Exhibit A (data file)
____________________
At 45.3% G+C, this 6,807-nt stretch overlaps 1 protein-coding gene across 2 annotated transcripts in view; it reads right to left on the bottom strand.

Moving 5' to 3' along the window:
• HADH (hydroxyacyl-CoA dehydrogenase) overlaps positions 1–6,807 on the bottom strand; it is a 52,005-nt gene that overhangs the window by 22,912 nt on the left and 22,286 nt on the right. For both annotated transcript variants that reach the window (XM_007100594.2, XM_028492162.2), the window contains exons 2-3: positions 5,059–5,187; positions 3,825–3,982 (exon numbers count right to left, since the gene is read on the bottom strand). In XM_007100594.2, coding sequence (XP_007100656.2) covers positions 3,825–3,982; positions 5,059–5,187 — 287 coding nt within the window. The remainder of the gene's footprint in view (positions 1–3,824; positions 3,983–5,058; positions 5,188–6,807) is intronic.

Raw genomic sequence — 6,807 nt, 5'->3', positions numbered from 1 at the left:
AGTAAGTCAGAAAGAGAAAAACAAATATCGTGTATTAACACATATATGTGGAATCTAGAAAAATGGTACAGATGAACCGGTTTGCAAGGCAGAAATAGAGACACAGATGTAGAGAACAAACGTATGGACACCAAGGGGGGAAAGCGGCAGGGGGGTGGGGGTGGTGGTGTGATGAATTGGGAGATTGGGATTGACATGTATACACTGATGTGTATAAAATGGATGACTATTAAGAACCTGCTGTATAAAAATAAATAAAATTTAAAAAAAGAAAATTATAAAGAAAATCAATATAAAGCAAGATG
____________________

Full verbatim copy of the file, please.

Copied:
At 45.3% G+C, this 6,807-nt stretch overlaps 1 protein-coding gene across 2 annotated transcripts in view; it reads right to left on the bottom strand.

Moving 5' to 3' along the window:
• HADH (hydroxyacyl-CoA dehydrogenase) overlaps positions 1–6,807 on the bottom strand; it is a 52,005-nt gene that overhangs the window by 22,912 nt on the left and 22,286 nt on the right. For both annotated transcript variants that reach the window (XM_007100594.2, XM_028492162.2), the window contains exons 2-3: positions 5,059–5,187; positions 3,825–3,982 (exon numbers count right to left, since the gene is read on the bottom strand). In XM_007100594.2, coding sequence (XP_007100656.2) covers positions 3,825–3,982; positions 5,059–5,187 — 287 coding nt within the window. The remainder of the gene's footprint in view (positions 1–3,824; positions 3,983–5,058; positions 5,188–6,807) is intronic.

Raw genomic sequence — 6,807 nt, 5'->3', positions numbered from 1 at the left:
AGTAAGTCAGAAAGAGAAAAACAAATATCGTGTATTAACACATATATGTGGAATCTAGAAAAATGGTACAGATGAACCGGTTTGCAAGGCAGAAATAGAGACACAGATGTAGAGAACAAACGTATGGACACCAAGGGGGGAAAGCGGCAGGGGGGTGGGGGTGGTGGTGTGATGAATTGGGAGATTGGGATTGACATGTATACACTGATGTGTATAAAATGGATGACTATTAAGAACCTGCTGTATAAAAATAAATAAAATTTAAAAAAAGAAAATTATAAAGAAAATCAATATAAAGCAAGATG